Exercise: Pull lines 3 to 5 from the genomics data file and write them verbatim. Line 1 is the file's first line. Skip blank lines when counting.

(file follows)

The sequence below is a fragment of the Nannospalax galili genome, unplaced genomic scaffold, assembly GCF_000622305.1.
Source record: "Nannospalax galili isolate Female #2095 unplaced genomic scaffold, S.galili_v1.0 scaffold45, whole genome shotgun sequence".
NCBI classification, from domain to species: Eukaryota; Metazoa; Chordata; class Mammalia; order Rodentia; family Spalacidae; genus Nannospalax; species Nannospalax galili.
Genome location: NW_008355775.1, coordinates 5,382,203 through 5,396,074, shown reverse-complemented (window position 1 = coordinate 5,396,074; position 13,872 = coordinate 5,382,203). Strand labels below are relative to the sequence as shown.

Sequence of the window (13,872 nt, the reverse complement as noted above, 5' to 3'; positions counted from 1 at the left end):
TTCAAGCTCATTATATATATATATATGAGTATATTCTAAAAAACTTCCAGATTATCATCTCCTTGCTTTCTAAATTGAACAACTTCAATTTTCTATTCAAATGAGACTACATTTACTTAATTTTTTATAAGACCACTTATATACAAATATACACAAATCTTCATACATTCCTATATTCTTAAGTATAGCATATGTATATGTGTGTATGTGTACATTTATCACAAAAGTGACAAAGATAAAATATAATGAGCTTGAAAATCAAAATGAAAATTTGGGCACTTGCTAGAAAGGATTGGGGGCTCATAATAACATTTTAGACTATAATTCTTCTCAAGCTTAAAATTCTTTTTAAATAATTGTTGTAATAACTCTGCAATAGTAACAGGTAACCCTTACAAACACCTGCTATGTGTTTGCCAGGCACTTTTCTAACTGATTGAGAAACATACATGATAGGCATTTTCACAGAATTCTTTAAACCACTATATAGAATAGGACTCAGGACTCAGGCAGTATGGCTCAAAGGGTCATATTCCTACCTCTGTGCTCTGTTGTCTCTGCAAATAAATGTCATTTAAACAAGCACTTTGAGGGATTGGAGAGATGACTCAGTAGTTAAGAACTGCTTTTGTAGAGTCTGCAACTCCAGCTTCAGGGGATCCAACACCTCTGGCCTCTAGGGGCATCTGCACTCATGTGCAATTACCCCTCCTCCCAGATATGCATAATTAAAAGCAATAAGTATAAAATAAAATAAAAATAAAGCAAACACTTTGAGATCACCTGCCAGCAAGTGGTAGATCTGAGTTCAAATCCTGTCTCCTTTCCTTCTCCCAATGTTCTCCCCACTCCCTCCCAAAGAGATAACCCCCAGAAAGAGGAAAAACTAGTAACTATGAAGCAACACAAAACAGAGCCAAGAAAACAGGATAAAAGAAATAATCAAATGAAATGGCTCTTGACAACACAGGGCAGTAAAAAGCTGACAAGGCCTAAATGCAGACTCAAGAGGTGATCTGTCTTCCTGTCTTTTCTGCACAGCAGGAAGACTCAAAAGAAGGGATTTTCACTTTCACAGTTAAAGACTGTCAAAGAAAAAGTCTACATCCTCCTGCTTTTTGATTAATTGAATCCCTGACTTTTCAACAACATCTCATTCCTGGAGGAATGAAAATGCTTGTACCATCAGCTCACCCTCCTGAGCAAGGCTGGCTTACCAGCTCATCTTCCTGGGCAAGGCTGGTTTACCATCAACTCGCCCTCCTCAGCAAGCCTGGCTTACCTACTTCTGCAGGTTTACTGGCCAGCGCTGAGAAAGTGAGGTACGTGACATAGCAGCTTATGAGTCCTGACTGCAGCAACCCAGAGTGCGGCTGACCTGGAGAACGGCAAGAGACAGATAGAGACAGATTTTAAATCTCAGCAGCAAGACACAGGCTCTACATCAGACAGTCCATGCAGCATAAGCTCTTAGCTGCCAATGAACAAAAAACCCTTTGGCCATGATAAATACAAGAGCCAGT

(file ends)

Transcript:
NCBI classification, from domain to species: Eukaryota; Metazoa; Chordata; class Mammalia; order Rodentia; family Spalacidae; genus Nannospalax; species Nannospalax galili.
Genome location: NW_008355775.1, coordinates 5,382,203 through 5,396,074, shown reverse-complemented (window position 1 = coordinate 5,396,074; position 13,872 = coordinate 5,382,203). Strand labels below are relative to the sequence as shown.

Sequence of the window (13,872 nt, the reverse complement as noted above, 5' to 3'; positions counted from 1 at the left end):